Reptile ID

28 Mar 2016 20:19 - 28 Mar 2016 20:27 #3618 by Geoff Potter
Reptile ID was created by Geoff Potter
I have no idea what kind of snake this is that visited me in my hide in KKC.? Came in from the back of the hide and just slid past me. I took a shot of the tail as it was a beautiful pink color. The second shot is a lizard that was very common in Huay Kha Kaeng, again no idea what it is. The lady doing the cooking says they block themselves into their burrows and hibernate for over three months during the rainy season.

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28 Mar 2016 21:20 - 28 Mar 2016 21:23 #3622 by rushenb
Replied by rushenb on topic Reptile ID
I will let Ton confirm, he is the expert, but just guessing :)

Oligodon taeniatus for the kukri snake.

Leiolepis belliana for the lizard

.. no idea about the second snake photo with the body.

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29 Mar 2016 17:05 #3630 by onflipflops
Replied by onflipflops on topic Reptile ID
About the lizard, Rushen's ID is correct, Common Butterfly Lizard, Leiolepis belliana. Interesting species that besides insects eats veggies as well. And it takes care of its offspring, which I have not heard off in any other lizard species. Crocs do, but they are not considered lizards...
You might see the adult with a bunch of juveniles near the entrance of their burrow.

The snake is a Coelognathus radiatus it is known under several common names like Copperhead Rat Snake, or Radiated Rat Snake. Beautiful specimen!
Non-venomous, so you were safe ;-)
If handled, it's generally quite an aggressive species. If you google this snake you will see a lot of images where it is in threat display, body heavily laterally compressed with strong markings on the body which are not really visible when the snake is at ease.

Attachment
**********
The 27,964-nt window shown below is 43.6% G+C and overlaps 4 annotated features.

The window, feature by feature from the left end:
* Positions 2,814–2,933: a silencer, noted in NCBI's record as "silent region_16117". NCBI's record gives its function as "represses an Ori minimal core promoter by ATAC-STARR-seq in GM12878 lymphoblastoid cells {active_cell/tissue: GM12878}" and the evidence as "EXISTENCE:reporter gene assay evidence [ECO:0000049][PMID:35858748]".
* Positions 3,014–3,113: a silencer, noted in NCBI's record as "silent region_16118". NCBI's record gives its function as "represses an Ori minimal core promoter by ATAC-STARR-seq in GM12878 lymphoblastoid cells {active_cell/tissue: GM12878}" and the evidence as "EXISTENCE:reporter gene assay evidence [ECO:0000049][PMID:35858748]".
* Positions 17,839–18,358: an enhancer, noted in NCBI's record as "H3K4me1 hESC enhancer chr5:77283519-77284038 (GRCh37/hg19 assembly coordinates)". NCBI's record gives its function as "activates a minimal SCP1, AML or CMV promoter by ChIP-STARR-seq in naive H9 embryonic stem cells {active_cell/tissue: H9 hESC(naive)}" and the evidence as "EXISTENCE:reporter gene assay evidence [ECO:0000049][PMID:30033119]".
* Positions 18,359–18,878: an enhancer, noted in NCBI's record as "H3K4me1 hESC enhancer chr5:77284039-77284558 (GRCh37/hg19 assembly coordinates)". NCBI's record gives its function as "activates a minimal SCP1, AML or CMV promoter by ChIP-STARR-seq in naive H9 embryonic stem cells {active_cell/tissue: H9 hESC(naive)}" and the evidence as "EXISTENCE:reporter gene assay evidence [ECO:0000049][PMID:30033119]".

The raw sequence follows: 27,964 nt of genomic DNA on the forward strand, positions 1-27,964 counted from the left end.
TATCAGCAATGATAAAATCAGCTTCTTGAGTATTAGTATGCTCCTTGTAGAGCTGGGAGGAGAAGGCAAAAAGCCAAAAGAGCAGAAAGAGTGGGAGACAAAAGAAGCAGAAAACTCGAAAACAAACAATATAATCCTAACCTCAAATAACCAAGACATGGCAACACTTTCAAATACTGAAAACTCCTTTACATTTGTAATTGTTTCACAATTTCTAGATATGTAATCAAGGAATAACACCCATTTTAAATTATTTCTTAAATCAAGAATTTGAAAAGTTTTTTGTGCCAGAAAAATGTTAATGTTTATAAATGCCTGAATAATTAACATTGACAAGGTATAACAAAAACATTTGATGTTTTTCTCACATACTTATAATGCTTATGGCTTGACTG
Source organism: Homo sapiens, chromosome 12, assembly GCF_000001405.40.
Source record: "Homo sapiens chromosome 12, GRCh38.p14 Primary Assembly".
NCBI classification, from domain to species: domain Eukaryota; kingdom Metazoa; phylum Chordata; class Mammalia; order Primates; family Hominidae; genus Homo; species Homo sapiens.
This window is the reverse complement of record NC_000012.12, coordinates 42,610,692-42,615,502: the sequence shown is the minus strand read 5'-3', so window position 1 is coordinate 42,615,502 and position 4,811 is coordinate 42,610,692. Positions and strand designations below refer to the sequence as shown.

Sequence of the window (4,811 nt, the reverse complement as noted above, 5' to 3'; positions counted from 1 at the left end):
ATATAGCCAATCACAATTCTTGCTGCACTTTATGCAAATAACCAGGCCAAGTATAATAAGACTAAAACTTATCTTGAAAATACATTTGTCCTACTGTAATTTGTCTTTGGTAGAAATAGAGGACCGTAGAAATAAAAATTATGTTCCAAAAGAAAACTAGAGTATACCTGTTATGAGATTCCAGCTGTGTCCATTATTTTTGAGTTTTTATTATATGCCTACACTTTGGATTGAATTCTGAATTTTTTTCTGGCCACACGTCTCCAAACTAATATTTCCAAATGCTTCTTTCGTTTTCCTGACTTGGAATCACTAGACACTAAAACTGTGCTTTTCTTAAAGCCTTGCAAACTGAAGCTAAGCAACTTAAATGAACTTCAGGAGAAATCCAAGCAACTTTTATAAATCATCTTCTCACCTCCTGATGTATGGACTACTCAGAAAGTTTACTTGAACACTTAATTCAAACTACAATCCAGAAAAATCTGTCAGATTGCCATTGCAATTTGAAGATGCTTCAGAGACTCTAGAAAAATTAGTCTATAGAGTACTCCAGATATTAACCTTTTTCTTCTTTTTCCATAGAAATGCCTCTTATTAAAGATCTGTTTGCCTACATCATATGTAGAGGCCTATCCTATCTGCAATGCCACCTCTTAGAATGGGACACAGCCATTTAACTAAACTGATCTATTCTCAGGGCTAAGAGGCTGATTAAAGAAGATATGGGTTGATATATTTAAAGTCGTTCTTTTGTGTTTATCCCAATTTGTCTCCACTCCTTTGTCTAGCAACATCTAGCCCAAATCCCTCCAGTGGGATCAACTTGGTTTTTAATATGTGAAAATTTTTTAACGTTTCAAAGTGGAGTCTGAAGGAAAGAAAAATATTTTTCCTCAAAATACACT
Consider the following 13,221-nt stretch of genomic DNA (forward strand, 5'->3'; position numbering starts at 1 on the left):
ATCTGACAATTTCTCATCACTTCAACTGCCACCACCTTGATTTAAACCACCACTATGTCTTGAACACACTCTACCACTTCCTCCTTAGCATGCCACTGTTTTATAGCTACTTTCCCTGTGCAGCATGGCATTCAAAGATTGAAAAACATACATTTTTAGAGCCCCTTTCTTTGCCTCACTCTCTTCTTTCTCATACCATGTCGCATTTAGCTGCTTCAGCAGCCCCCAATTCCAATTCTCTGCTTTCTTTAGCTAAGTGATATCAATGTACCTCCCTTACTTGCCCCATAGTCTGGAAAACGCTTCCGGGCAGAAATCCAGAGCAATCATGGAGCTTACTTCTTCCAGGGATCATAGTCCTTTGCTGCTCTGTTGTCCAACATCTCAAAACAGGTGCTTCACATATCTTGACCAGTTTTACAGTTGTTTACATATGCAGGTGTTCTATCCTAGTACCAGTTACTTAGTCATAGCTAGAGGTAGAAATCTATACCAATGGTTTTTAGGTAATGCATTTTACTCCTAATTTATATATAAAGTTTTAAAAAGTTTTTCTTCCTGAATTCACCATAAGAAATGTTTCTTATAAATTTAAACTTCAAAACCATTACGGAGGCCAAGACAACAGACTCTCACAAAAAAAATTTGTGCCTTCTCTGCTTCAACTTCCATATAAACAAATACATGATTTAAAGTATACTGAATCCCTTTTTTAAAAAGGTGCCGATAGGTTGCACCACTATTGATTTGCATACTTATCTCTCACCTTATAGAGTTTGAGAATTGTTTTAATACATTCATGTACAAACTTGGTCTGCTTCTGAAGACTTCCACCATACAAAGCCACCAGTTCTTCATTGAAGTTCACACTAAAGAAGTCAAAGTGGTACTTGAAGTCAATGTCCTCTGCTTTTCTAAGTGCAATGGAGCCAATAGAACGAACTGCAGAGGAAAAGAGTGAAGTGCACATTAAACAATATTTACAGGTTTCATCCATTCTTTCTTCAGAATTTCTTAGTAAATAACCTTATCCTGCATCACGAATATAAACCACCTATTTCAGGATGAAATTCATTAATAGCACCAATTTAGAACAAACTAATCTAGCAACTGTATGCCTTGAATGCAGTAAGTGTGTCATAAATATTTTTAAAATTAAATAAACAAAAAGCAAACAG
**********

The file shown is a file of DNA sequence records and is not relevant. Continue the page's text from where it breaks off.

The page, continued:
Quite common, especially in cultivated areas with lots of rodents.

The markings on the head are a clear diagnostic feature.
Another species, less common, in the same genus that occurs in Kaeng krachan is the Coelognathus flavolineatus (Black Copper Rat Snake or Yellow-striped Rat Snake), also a beautiful snake. C. flavolineatus lacks the black stripe on the nape, and has some more distinct (wider) black 'tear drops' behind/ under the eye.

Just as a tip for any of you who experience something similar to what Geoff experienced when e.g. sitting in a photo blind. If you suddenly notice a snake at a too close range (I mean within striking range), it's usually best to just freeze, unless you see the snake is already visibly in defence posture and ready to strike. If you'd move, and it is at such a close range it might get scared and feel cornered, so instead of fleeing it might defend itself. In this case it is a harmless species which would give nothing more than a bloody bite wound, but obviously you don't want such thing to happen with anything more serious like e.g. a cobra, krait, or viper species.
Snakes don't just randomly bite things, haha, so when you are not moving and the snake hasn't really noticed you, it considers your body/ feet as just another object in the landscape and it will just continue its search for prey.
If it is still 1 metre or more away, you can obviously just back off and it will likely do exactly the same as soon as it realizes you are not just a tree...
But when you suddenly see it sliding between your feet, you are best off to just stand still.

Paul wrote about a similar experience recently. Only in his case t was highly venomous species, and when he noticed the snake (after he had turned to look at it) the snake had also already noticed him and due to the short distance in between him and the cobra, the snake decided to hood instead of moving off.
In that case I agree running away might have been the best choice. Obviously the snake and the photographer were equally scared and surprised ;-) .

Snakes do not hunt you down, they do not want anything to do with you, and they do not want to get hurt/ eaten.

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